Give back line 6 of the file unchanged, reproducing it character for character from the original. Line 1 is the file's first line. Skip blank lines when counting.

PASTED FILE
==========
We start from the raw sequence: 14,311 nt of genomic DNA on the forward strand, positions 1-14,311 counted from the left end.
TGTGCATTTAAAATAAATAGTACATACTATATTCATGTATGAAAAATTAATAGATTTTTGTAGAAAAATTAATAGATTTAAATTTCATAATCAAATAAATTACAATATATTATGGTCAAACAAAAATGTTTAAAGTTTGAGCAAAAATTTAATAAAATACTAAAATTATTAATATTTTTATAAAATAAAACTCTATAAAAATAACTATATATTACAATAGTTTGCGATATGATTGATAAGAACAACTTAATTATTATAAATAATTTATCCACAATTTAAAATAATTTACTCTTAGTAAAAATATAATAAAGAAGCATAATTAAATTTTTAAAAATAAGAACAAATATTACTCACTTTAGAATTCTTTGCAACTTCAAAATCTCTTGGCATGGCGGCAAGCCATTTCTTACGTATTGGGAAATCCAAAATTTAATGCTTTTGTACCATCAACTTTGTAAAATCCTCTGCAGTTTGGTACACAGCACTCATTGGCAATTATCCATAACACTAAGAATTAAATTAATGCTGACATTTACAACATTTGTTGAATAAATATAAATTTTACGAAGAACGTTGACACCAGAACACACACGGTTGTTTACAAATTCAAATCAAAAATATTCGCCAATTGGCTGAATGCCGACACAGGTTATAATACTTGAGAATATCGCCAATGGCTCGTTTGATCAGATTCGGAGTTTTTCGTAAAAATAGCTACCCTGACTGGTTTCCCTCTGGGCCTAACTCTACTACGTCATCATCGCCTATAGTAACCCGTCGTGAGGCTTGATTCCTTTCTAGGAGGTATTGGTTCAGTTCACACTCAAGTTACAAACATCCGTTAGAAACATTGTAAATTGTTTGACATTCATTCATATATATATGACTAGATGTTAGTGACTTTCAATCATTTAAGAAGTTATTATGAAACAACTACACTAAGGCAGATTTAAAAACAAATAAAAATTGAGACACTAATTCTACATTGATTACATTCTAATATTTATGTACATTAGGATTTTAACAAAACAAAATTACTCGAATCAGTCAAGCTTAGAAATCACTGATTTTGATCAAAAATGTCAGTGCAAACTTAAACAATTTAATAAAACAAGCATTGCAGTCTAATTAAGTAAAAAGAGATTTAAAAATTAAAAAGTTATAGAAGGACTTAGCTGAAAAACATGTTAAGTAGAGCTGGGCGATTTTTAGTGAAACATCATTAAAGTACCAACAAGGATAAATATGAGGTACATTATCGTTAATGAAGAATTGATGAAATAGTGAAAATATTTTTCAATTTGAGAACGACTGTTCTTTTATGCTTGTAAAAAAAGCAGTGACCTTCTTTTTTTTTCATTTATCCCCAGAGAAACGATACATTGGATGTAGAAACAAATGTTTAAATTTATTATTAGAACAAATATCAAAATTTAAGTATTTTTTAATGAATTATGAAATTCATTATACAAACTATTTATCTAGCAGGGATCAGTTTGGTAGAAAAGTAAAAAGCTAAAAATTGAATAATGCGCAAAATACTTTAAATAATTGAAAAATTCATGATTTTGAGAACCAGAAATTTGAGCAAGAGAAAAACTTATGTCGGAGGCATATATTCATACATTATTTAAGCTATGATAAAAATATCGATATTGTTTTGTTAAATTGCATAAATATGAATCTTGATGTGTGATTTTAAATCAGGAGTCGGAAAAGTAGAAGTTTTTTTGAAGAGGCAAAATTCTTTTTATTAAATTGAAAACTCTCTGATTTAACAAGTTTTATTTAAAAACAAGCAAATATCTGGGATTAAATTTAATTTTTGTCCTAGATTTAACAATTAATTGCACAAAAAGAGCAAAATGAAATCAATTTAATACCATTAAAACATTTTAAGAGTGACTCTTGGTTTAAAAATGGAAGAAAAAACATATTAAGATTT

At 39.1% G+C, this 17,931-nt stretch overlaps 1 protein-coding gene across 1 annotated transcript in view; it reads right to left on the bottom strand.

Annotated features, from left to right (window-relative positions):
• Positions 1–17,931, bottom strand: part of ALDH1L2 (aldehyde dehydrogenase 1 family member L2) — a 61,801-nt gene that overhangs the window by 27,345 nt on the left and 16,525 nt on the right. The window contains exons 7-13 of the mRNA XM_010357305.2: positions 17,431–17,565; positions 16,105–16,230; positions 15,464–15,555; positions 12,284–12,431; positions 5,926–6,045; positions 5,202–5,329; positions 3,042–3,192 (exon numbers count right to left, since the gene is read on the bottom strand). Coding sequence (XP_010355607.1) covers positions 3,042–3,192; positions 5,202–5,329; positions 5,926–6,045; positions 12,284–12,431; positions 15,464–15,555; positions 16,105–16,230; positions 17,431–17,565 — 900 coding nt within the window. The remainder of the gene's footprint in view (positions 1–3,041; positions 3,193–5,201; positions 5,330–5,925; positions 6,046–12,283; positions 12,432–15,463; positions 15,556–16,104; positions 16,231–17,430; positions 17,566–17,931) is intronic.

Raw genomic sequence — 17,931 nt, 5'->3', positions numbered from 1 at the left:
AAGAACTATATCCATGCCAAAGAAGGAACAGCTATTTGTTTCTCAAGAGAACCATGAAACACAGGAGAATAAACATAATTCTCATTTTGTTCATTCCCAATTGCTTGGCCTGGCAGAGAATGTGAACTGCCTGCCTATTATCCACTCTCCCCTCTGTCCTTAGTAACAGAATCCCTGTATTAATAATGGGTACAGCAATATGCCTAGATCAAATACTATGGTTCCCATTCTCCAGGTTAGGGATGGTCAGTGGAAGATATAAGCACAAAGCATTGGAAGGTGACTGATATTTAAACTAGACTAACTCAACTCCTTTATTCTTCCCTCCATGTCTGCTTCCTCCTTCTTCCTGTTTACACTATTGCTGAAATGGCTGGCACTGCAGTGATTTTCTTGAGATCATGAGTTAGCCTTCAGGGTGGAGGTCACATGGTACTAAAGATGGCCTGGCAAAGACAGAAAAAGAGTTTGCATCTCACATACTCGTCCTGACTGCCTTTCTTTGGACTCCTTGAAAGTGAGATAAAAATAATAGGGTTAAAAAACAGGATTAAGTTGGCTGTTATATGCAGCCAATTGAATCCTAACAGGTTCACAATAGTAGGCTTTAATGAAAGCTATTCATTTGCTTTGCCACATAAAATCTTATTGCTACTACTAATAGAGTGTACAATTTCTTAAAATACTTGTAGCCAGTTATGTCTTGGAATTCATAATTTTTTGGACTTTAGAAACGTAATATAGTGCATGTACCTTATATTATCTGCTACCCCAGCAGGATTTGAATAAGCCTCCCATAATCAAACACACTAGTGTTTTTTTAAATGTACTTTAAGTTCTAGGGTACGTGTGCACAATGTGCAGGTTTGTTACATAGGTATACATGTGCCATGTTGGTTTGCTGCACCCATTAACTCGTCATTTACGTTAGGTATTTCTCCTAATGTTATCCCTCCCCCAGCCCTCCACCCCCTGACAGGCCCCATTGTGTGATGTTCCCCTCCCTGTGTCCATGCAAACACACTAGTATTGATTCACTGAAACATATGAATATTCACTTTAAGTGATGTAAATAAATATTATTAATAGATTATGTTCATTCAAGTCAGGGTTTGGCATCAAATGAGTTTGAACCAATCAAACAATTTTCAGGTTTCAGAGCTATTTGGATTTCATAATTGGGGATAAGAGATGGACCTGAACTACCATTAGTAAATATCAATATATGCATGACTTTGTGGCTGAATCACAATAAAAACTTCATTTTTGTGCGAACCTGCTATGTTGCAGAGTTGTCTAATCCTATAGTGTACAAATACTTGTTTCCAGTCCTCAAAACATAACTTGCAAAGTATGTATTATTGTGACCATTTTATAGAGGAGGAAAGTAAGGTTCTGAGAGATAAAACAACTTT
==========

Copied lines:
Raw genomic sequence — 17,931 nt, 5'->3', positions numbered from 1 at the left: